There are so many career options as an artist, and one must have initiative to follow their own path. People should do whatever they do with their full heart, with whatever combination of skills they have.
You have a very busy schedule! You’re also a regular guest for the Australian Chamber Orchestra, you are in-demand as a teacher, you collaborate with small ensembles, and you appear as a concert flautist across the country. What advice can give to musicians for maintaining balance in their lives?
Firstly, you need to know yourself. What’s right for me may not be right for somebody else. You need to know your ideal rhythms of how much activity or how must restoration you need.
From my own students, I know this to be highly individual. If some people aren’t busy enough, they won’t feel stimulated and if some people are too busy, they’ll feel burnt out. It’s really important for everyone to work this out for themselves and be very honest about how they best work. A mistake I made as a student was the ‘cramming’ technique – this just doesn’t work with instrumental practice. This was a hard lesson to learn, but a worthwhile one.
Ideally, I practise a long way ahead, gently and with time for close attention to detail. Then, I have a deeper and more satisfying performance experience. If you’re preparing very thoroughly, your performance anxiety will go down. When you perform with a feeling that you haven’t done all the work, this can compromise your confidence on stage.
What role do you think musical events such as TMD play in maintaining appreciation for the arts in Australia?
We’ve been very inspired by the fact that people who have never stepped into a classical music concert before have become great fans of our series. Because we have the meet-and-greet afterwards, I have had the chance to talk to audience members and can ask what brought them to the concert. One thing that they like is the fact that they can laugh. We always have some fun in the concert that is related to the theme or the history of the theme for the night.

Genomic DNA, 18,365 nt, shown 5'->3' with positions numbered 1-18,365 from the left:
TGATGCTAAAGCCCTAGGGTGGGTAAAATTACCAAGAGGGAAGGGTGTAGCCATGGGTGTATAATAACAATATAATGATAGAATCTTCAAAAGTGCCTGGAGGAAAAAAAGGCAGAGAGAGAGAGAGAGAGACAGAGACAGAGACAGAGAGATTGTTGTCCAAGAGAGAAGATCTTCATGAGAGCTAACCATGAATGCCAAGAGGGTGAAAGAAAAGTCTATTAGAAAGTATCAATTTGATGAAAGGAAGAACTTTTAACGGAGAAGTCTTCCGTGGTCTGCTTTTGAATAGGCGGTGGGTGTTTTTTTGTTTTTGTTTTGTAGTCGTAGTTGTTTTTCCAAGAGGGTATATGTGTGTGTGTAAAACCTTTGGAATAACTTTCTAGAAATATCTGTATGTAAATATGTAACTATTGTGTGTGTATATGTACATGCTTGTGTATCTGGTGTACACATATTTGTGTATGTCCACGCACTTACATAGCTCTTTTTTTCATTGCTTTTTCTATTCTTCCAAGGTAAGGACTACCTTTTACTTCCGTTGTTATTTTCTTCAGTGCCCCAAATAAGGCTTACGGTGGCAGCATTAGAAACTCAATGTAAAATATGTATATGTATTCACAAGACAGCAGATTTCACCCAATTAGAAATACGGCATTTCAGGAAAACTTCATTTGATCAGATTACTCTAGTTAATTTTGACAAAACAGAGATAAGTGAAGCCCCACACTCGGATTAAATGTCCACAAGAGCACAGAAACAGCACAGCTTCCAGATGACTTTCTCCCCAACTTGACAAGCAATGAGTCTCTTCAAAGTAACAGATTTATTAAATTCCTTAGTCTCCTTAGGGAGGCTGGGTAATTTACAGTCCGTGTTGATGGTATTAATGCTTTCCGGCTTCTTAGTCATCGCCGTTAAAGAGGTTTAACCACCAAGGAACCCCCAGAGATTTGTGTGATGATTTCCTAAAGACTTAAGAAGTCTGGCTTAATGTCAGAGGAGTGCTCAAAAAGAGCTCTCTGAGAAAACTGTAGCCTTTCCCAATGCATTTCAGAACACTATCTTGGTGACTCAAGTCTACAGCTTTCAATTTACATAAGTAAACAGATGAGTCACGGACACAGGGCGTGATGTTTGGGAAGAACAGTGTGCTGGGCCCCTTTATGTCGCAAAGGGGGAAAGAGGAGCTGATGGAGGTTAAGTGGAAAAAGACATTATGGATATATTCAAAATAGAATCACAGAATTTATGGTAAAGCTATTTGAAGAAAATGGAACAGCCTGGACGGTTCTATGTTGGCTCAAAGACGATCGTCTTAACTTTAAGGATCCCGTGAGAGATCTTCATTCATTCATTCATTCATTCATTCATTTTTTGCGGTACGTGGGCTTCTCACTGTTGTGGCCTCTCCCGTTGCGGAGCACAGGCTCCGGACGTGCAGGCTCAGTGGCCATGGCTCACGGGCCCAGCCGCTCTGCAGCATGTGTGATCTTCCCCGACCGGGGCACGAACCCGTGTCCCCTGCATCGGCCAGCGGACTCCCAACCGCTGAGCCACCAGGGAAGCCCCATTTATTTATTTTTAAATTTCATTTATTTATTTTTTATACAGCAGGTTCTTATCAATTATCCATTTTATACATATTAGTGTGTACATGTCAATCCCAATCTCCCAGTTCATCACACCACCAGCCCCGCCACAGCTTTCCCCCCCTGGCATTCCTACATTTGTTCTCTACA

One example was in the concert with David Greco, where I pretended to be Freud interviewing him. Another is when Elena Kats-Chernin was given headphones by Tamara-Anna Cislowska so she could compose and not be distracted by the Prokofiev sonata.
I think the audience is very aware that they are a valued part of the experience and feel very involved. Of course, these people tell their friends, these friends tell their friends, and what we ultimately have is a group of people enjoying and being a part of a musical experience that they would otherwise not have been exposed to.
What can we expect from Musical Luminati?
The overriding theme links the guests and the repertoire. The artists I had been interested in asking for next year are fabulous performers but also very strong philosophically. Most of the performers have another significant aspect of their career.
And based on the fond reception of Twilight Musical Dialogues, Musical Luminati is sure to be another great success. I’m very much looking forward to it!
Throughout 2018, Sally will bring together a range of talent in her concert series. You can look out for German neurologist and flautist Professor Eckart Altenmüller, Sydney physiotherapist Dr Bronwen Ackermann who will visually represent Sally’s skeletal system during a performance of an Elena Kats-Chernin premiere commissioned by Sally, a Bach in the Dark concert with cellist Rachael Scott who has a wealth of experience teaching music to people in difficult circumstances, and more. You can find out more about Sally and her events, on her website.